Mar 2, 2006 (CIDRAP News) – China’s vice premier said today that China may see more bird outbreaks and human cases of avian influenza this spring, as the government announced plans for an intensive hunt for cases among wild birds on a major migration route, according to news services.The news from China came as Germany confirmed that a cat was infected with the deadly H5N1 virus and Serbia reported its first suspected avian flu case in a wild bird, among other developments.In China, Vice Premier Hui Liangyu said a “comprehensive analysis” indicates that the country is at risk for more trouble with avian flu this spring, according to an Associated Press (AP) story based on a report from the Chinese news agency Xinhua. Hui heads the national office for preventing and controlling the disease, the story said.In an Agence France-Press (AFP) report, Hui was quoted as saying, “This spring, there is still a possibility that bird flu will erupt and spread in China.” Speaking at a national teleconference, he added, “There is still a risk that the number of human cases will continue to increase.”To at least one expert, the Chinese statement sounded like a hint that avian flu in China is more widespread than the government has been acknowledging.”Many of us believe that this type of discussion by someone as high as the vice premier really indicates that this situation is already occurring,” said Michael T. Osterholm, PhD, MPH, director of the University of Minnesota Center for Infectious Disease Research and Policy, publisher of the CIDRAP Web site.”You don’t see these kinds of statements coming out of the government of China very often,” he added.Osterholm said he has been told there is more avian flu in China than has been reported publicly. “I can’t say the sources, but there are more [human] cases going on in China than have been released and reported to the World Health Organization. Also, there’s information from a variety of sources suggesting the level of bird infections is substantially higher than is being reported.”He said his information came from “sources on the ground in China as well as other informed government sources.”Osterholm added that China and the rest of Asia are still the place where avian flu poses the biggest risk of sparking a human influenza pandemic. “While the spread of the virus around the world is an important consideration, the potential for the ongoing mutation of the virus toward a human-to-human transmitted strain is probably more likely where the high virus density and high bird population exist, and that’s in China and the rest of Asia.”He said that all of Africa has fewer than a billion chickens, whereas China produces 15 billion a year. “That’s where the genetic roulette table for mutations is,” he said.The AP report from China said the government is setting up an avian flu surveillance system in the eastern province of Jiangsu to focus on wild birds. The system will consist of 100 monitoring stations staffed by 1,000 workers throughout the province.Experts estimate that about 3 million migratory birds will fly to Jiangsu in the next 2 months and that another 5 million birds will pass through, according to the Xinhua story cited by the AP.”Inspectors will check dead birds and test droppings, and any sign of bird flu will trigger an emergency response,” the AP reported.Meanwhile in Germany, health officials confirmed that a cat on the Baltic Sea island of Ruegen died of H5N1 infection, AFP reported today. The case is the first known H5N1 infection in a mammal in Europe.European Union (EU) veterinarians in Brussels have urged people to keep their cats indoors and dogs leashed in areas affected by avian flu, according to AFP. And a German humane society said the case has already prompted hundreds of German cat owners to leave their pets at shelters, the story said.In Serbia, authorities reported finding an H5 flu virus in a dead swan found in the northwestern part of the country, near the borders of Croatia and Hungary. Both the latter countries have had H5N1 cases in wild birds, but this would be the first known case in Serbia.Serbian officials said samples from the swan would be sent to the EU reference lab in Weybridge, England. They vowed to take precautions against spread of the virus without waiting for the test results.In Indonesia, a 13-year-old girl and her 10-year-old brother recently died of suspected avian flu in Central Java province, according to another AFP report.The girl died yesterday after being treated for 9 days at a hospital in the town of Solo, the report said. Her younger brother died a day earlier at a local hospital in their home town of Boyolali.A doctor told AFP that the children lived near a farm and both had been in contact with sick chickens.In Iraq, a woman has died of suspected avian flu in the southern province of Nasiriyah, according to another AFP report. If her case is confirmed, it would be the third one in Iraq.In southern Russia, avian flu has killed almost half a million domestic birds in the past month, despite culling efforts, according to a Los Angeles Times report today. The Emergency Situations Ministry said the H5N1 virus has killed about 495,000 birds in regions near the Caspian and Black seas, and another 220,000 birds have been killed in containment efforts.Russian Agriculture Minister Alexei V. Gordeyev said yesterday the country will begin mass vaccinations of poultry on Mar 10, the report said.Elsewhere, more infected wild birds were found in Austria and France, while authorities in the Bahamas said it was unlikely that some dead birds in a national park on the island of Great Inagua had H5N1 avian flu.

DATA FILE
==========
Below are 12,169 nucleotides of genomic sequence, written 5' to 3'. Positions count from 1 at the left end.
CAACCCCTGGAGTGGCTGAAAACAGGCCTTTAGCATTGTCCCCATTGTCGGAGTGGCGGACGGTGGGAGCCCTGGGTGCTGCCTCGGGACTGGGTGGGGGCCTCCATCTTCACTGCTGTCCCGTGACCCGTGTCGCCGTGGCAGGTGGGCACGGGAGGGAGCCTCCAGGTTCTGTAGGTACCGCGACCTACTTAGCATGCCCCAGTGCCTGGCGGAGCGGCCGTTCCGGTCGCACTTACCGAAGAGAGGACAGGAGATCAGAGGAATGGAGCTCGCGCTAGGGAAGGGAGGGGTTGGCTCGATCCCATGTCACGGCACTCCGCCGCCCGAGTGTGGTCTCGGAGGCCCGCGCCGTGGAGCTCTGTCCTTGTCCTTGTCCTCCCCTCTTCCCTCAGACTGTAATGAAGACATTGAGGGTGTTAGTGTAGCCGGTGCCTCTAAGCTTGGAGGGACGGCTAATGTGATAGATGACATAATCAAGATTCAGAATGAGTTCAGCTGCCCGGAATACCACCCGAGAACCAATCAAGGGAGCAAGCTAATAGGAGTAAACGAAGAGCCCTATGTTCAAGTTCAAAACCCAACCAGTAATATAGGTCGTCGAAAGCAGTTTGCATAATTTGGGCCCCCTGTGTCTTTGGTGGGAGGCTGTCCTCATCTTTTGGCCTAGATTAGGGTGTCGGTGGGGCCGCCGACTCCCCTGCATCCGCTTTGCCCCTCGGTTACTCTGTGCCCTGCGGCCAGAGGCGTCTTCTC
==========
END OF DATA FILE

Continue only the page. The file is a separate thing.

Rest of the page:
It took 39 games, but the Wisconsin men’s hockey team finally reached a new record low.In a season filled with struggles, the Badgers came up empty-handed yet again, this time by way of a 2-0 defeat against Ohio State at the Kohl Center in the final regular season game of the year.The defeat pushed the Badgers to their 25th loss of the 2014-15 campaign, surpassing the 24 losses of the 1975-76 Badger squad, which was the previous high for most setbacks in one season.Wisconsin head coach Mike Eaves said he liked the effort of his players Saturday night, but that didn’t translate into the desired outcome.“There’s not one young man in that locker room that didn’t want to play really well tonight,” Eaves said. “But it just didn’t happen.”Not surprisingly as the third lowest scoring team in the nation, Wisconsin (4-25-5, 2-15-3-2 Big Ten) failed to find the back of the net and got shut out for the fifth time in the last seven games.But Ohio State (13-18-3, 8-11-1-1) couldn’t solve Joel Rumpel either, and the teams remained scoreless almost until the halfway point of the tilt. But before the teams reached that halfway mark, OSU struck for the only goal it needed. OSU’s David Gust slid a backhanded centering feed to the front of the net, and Tyler Lundey slammed the pack into a vacated net with Rumpel down and out to give the Buckeyes a 1-0 lead 8:54 into the second.Although that proved the pivotal score, Eaves said the turning point of the game came when UW’s Cameron Hughes sustained an upper body injury. Jedd Soleway had trouble getting into the bench after he had gotten hurt earlier in the sequence, and when Hughes skated by the bench with the puck, he got slammed hard into the open door. Hughes left the game with an undisclosed injury and did not return, although Soleway did return to the game.“I thought he broke his arm,” Eaves said. “The anguish in his face was pretty good and that just was typical of the night.”Already down a goal and one player, Wisconsin lost senior Matt Paape with less than five minutes to go in the second period when he took a five-minute major and a game misconduct for a check from behind.The Buckeyes couldn’t score on the subsequent extended man advantage, but the Wisconsin offense continued its own struggles after it got back to even strength.The Badgers managed just 17 total shots in the game, the sixth time this season they have failed to record at least 20. According to Eaves, Rumpel was the big reason Wisconsin managed to even stay in the game, as the senior stopped 32 of 34 shots in the final two periods in his last home game.Ohio State would tack on an insurance goal with a little less than 10 minutes to play when Matthew Weis zipped a shot past Rumpel from the left wing on a sharp angle.But despite yet another loss this year, Rumpel and the rest of the Badgers remained optimistic after the game, with their eye on the team they will meet in the first game of the Big Ten tournament next Thursday.“They better watch out,” Rumpel said.Wisconsin will take on third-seeded Michigan Thursday in Detroit in the first round of the conference tournament.Badgers salvage tie with Buckeyes Friday nightThe Wisconsin men’s hockey team played the second 30 minutes of Friday night’s game against Ohio State like there was no tomorrow after it was nowhere to be found in the first half of the series-opening contest.But after falling down a goal twice in game one of their last home stand of the season, the Badgers never quit against Ohio State, battling the Buckeyes to a 2-2 draw and a shootout that OSU won in the tenth round.Both teams got out to a slow start in the first period, especially the Badgers, who registered only six shots on goal in the first 20 minutes. Fortunately, Wisconsin goaltender Landon Peterson, who started in place of the usual starter Rumpel, played well to keep the game scoreless heading into the second.While the Badgers finished strong, Eaves was unhappy with how his team came out to start the game.“It becomes a balance act. For a period and a half, we were disappointed,” Eaves said. “We looked distracted. We didn’t look like we were ready to play in the first period.”Wisconsin senior captain Brad Navin agreed.“We had guys who didn’t show up until halfway through the game,” Navin said.The weekend was also Wisconsin’s senior weekend, which Eaves said may have distracted his team a bit at the start of the game.Wisconsin’s play improved in the second period, but that did not prevent the Buckeyes from taking the lead 13 minutes into the period. Lundey scored on a rebound to give the Buckeyes a one goal lead that they would take into the final period.Wisconsin seniors Navin and Peterson made their senior weekends memorable in the final period. Three minutes in, Navin connected on a power play goal to tie the game and snap Wisconsin’s 183-minute goal drought. After an Ohio State goal put the Buckeyes ahead again, Navin tied it up again for the Badgers with 3:57 to play, giving him a two-goal game. Peterson may have been the biggest hero of the night, making a brilliant save on an Ohio State breakaway that came with just more than a minute left in the game.After a scoreless overtime, Ohio State prevailed in a shootout that does not count toward the teams’ NCAA records, but gives the Buckeyes an extra point in the Big Ten standings.